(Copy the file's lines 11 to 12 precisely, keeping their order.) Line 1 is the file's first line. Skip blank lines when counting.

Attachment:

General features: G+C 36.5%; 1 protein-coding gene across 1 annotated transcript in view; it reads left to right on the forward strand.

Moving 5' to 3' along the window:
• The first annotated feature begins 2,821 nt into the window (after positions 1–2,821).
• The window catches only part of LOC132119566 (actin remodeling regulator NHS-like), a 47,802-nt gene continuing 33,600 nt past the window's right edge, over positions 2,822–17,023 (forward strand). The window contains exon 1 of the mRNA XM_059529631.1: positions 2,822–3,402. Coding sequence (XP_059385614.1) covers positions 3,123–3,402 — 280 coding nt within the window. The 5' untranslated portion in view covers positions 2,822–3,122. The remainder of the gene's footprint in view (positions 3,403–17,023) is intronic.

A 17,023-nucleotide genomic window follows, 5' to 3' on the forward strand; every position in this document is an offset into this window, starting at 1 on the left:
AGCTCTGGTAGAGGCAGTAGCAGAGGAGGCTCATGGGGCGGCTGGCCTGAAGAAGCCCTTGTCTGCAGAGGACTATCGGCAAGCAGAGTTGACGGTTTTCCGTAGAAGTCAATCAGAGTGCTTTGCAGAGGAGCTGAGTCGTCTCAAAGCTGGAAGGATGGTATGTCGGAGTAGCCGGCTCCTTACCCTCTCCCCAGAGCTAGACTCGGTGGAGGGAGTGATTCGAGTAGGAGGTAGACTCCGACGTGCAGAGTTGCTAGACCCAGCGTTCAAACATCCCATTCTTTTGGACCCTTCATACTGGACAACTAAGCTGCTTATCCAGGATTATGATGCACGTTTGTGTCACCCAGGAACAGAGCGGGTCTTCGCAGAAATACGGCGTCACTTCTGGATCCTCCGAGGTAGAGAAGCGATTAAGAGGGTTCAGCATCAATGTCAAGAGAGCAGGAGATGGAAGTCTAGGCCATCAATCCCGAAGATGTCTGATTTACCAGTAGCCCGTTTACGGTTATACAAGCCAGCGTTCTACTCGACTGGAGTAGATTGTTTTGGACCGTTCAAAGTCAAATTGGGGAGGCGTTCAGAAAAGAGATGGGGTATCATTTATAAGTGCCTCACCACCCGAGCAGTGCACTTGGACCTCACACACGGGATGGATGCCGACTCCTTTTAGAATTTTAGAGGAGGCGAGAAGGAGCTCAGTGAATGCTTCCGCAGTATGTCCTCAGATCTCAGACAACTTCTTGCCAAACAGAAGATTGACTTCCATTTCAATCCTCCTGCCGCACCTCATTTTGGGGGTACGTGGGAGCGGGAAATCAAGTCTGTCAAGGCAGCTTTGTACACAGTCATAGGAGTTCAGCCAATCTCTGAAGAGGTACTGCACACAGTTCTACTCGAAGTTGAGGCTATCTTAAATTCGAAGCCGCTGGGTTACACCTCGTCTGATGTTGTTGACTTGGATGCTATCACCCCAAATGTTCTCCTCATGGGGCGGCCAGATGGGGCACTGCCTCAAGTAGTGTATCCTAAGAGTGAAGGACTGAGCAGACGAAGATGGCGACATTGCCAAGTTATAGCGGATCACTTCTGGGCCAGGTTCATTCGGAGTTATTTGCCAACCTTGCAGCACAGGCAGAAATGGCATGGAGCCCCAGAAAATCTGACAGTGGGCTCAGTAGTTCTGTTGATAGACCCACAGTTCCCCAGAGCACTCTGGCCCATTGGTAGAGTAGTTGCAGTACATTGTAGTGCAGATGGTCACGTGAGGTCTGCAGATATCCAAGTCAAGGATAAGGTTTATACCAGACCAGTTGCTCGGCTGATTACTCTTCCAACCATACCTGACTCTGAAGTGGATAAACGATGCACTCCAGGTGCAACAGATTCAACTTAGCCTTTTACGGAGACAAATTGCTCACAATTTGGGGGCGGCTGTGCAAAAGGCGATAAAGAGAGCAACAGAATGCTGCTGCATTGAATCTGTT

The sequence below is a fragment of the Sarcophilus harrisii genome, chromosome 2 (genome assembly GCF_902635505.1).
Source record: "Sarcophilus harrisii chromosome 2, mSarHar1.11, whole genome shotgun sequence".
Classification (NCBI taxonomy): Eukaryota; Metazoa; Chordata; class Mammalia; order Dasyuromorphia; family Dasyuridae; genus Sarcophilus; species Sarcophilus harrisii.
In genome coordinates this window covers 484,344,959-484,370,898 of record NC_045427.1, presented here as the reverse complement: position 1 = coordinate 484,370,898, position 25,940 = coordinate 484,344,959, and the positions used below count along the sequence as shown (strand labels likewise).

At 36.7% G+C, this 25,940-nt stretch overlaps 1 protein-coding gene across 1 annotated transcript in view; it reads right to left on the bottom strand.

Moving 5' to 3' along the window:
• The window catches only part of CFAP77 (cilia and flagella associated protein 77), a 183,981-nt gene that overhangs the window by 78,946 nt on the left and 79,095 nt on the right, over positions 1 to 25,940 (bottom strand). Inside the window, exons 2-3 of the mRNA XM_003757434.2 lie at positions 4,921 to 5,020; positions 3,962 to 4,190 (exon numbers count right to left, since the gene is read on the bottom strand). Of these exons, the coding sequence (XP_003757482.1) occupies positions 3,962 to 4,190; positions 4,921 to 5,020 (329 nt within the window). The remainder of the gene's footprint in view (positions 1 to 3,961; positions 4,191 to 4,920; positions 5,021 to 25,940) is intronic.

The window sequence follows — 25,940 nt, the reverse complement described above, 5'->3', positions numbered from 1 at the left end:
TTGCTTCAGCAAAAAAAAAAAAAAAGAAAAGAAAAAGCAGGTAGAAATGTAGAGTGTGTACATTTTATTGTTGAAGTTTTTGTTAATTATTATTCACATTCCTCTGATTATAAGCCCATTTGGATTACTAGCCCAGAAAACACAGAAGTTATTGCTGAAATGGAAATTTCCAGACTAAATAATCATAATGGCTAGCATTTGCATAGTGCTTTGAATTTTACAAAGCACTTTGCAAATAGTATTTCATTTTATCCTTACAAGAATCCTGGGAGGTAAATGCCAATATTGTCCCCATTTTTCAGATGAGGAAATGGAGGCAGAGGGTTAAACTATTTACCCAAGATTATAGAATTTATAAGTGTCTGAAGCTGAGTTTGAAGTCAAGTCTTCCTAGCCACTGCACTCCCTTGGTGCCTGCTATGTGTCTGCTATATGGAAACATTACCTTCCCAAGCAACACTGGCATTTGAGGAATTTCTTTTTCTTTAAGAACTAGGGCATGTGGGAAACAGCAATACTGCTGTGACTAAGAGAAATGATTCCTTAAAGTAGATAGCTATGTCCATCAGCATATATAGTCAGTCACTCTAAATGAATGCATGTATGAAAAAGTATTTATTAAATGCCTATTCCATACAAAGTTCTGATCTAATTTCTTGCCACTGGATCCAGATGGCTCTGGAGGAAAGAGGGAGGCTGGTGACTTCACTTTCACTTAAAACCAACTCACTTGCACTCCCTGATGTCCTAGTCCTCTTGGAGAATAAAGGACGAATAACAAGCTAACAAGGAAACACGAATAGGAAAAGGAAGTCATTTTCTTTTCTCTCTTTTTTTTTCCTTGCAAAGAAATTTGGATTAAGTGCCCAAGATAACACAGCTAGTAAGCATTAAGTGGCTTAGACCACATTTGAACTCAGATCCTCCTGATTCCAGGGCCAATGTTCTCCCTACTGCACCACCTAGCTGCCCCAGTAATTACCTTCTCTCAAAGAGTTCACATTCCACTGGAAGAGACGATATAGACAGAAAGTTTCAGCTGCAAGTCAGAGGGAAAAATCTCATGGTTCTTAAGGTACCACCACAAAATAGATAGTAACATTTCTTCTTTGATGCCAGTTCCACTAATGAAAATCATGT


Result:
At 36.7% G+C, this 25,940-nt stretch overlaps 1 protein-coding gene across 1 annotated transcript in view; it reads right to left on the bottom strand.

Moving 5' to 3' along the window: